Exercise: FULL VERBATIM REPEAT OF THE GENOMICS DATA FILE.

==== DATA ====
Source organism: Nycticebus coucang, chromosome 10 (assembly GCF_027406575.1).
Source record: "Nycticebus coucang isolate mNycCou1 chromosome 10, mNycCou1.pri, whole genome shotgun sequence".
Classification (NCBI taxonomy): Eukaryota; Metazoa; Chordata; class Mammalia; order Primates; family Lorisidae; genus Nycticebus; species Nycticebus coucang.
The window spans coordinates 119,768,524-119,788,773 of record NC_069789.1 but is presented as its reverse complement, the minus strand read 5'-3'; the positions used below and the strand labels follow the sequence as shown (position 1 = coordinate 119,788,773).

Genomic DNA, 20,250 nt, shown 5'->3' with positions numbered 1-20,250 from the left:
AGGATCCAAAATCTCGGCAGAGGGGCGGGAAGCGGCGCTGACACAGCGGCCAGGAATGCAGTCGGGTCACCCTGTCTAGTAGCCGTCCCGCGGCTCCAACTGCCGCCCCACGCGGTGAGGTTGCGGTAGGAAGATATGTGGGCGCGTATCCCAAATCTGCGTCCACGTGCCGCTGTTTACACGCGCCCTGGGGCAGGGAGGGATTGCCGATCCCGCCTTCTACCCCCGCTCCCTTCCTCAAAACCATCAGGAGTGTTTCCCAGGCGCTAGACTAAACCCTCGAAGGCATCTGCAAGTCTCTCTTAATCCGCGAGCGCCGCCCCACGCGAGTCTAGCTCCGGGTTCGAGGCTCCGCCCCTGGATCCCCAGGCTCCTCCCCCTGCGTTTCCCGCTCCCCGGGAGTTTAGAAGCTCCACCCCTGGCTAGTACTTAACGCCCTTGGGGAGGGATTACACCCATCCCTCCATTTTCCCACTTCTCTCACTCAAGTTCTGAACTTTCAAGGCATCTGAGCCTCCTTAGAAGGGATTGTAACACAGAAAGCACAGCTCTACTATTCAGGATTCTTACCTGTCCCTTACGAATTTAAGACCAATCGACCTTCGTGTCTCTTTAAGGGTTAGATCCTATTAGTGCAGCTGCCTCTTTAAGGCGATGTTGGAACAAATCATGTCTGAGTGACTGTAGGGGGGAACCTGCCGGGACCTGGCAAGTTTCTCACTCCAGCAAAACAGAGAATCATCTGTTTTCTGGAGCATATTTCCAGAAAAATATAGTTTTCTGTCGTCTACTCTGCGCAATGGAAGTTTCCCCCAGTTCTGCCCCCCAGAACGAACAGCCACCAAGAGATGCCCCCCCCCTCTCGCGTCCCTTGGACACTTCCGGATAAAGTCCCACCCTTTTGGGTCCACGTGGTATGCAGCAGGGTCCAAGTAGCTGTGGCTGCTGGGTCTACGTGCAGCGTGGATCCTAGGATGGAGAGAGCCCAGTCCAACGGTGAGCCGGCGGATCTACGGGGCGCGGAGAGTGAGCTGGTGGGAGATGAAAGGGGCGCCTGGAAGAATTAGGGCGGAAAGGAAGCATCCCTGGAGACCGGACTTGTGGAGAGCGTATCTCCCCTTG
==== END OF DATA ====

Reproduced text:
Source organism: Nycticebus coucang, chromosome 10 (assembly GCF_027406575.1).
Source record: "Nycticebus coucang isolate mNycCou1 chromosome 10, mNycCou1.pri, whole genome shotgun sequence".
Classification (NCBI taxonomy): Eukaryota; Metazoa; Chordata; class Mammalia; order Primates; family Lorisidae; genus Nycticebus; species Nycticebus coucang.
The window spans coordinates 119,768,524-119,788,773 of record NC_069789.1 but is presented as its reverse complement, the minus strand read 5'-3'; the positions used below and the strand labels follow the sequence as shown (position 1 = coordinate 119,788,773).

Genomic DNA, 20,250 nt, shown 5'->3' with positions numbered 1-20,250 from the left:
AGGATCCAAAATCTCGGCAGAGGGGCGGGAAGCGGCGCTGACACAGCGGCCAGGAATGCAGTCGGGTCACCCTGTCTAGTAGCCGTCCCGCGGCTCCAACTGCCGCCCCACGCGGTGAGGTTGCGGTAGGAAGATATGTGGGCGCGTATCCCAAATCTGCGTCCACGTGCCGCTGTTTACACGCGCCCTGGGGCAGGGAGGGATTGCCGATCCCGCCTTCTACCCCCGCTCCCTTCCTCAAAACCATCAGGAGTGTTTCCCAGGCGCTAGACTAAACCCTCGAAGGCATCTGCAAGTCTCTCTTAATCCGCGAGCGCCGCCCCACGCGAGTCTAGCTCCGGGTTCGAGGCTCCGCCCCTGGATCCCCAGGCTCCTCCCCCTGCGTTTCCCGCTCCCCGGGAGTTTAGAAGCTCCACCCCTGGCTAGTACTTAACGCCCTTGGGGAGGGATTACACCCATCCCTCCATTTTCCCACTTCTCTCACTCAAGTTCTGAACTTTCAAGGCATCTGAGCCTCCTTAGAAGGGATTGTAACACAGAAAGCACAGCTCTACTATTCAGGATTCTTACCTGTCCCTTACGAATTTAAGACCAATCGACCTTCGTGTCTCTTTAAGGGTTAGATCCTATTAGTGCAGCTGCCTCTTTAAGGCGATGTTGGAACAAATCATGTCTGAGTGACTGTAGGGGGGAACCTGCCGGGACCTGGCAAGTTTCTCACTCCAGCAAAACAGAGAATCATCTGTTTTCTGGAGCATATTTCCAGAAAAATATAGTTTTCTGTCGTCTACTCTGCGCAATGGAAGTTTCCCCCAGTTCTGCCCCCCAGAACGAACAGCCACCAAGAGATGCCCCCCCCCTCTCGCGTCCCTTGGACACTTCCGGATAAAGTCCCACCCTTTTGGGTCCACGTGGTATGCAGCAGGGTCCAAGTAGCTGTGGCTGCTGGGTCTACGTGCAGCGTGGATCCTAGGATGGAGAGAGCCCAGTCCAACGGTGAGCCGGCGGATCTACGGGGCGCGGAGAGTGAGCTGGTGGGAGATGAAAGGGGCGCCTGGAAGAATTAGGGCGGAAAGGAAGCATCCCTGGAGACCGGACTTGTGGAGAGCGTATCTCCCCTTG